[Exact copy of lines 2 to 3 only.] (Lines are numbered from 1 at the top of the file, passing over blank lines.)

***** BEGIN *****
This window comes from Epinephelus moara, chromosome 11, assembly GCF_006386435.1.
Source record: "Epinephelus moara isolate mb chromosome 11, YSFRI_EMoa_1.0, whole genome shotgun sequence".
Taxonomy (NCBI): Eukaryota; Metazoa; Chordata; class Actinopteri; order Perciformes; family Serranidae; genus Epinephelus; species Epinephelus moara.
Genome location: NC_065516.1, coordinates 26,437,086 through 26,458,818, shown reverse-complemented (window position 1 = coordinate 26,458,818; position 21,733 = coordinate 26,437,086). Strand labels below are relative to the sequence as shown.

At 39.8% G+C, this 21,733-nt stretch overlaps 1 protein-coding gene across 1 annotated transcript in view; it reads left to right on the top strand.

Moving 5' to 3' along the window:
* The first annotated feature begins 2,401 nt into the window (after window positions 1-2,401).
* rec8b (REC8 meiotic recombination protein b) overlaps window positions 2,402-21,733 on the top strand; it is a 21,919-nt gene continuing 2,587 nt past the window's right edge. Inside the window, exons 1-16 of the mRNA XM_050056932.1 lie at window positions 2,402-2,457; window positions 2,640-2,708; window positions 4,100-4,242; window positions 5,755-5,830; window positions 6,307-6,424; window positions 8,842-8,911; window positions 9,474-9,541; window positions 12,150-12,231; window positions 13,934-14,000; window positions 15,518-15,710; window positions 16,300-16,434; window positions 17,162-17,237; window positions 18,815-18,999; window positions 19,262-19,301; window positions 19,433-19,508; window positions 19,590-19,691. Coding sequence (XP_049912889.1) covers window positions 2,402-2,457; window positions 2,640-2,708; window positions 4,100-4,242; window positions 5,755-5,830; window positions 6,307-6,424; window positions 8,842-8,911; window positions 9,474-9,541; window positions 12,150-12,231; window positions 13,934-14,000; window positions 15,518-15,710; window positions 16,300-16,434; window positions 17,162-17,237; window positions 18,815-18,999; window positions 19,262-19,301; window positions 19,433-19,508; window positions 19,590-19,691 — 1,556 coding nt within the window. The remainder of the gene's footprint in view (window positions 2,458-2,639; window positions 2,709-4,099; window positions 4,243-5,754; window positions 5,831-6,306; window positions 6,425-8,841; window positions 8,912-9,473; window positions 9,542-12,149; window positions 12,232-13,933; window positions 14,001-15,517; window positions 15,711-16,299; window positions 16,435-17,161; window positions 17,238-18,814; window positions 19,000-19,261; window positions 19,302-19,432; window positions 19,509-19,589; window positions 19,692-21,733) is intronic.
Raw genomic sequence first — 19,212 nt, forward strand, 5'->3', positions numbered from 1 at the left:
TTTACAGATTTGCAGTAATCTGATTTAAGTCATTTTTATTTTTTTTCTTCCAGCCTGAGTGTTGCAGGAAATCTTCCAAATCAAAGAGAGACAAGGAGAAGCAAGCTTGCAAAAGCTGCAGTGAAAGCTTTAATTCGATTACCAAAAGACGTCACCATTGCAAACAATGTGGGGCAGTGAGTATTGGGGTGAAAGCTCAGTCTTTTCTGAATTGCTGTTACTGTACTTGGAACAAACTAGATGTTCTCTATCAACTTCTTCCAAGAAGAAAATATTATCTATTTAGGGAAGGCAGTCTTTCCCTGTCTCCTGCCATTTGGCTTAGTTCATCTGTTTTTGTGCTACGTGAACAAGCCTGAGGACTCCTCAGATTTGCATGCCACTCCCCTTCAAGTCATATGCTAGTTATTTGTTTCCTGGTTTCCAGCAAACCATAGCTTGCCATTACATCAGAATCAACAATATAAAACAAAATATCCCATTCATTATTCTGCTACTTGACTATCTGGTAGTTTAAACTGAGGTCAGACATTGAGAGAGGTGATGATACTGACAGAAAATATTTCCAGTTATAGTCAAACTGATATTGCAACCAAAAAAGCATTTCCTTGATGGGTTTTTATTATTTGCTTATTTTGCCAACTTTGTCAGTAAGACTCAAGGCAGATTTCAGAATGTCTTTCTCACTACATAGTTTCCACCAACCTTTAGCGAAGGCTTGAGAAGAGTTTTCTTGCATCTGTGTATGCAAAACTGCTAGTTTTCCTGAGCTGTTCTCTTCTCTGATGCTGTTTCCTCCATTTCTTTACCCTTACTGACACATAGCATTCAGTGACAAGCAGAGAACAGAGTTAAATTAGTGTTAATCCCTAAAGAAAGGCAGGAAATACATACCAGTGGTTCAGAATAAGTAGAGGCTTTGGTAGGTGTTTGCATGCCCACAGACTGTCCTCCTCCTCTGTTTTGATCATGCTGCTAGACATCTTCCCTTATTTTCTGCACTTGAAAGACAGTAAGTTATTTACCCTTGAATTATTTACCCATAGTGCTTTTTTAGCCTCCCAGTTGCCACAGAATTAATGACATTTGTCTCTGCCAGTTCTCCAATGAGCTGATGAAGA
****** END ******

Source record: "Epinephelus moara isolate mb chromosome 11, YSFRI_EMoa_1.0, whole genome shotgun sequence".
Taxonomy (NCBI): Eukaryota; Metazoa; Chordata; class Actinopteri; order Perciformes; family Serranidae; genus Epinephelus; species Epinephelus moara.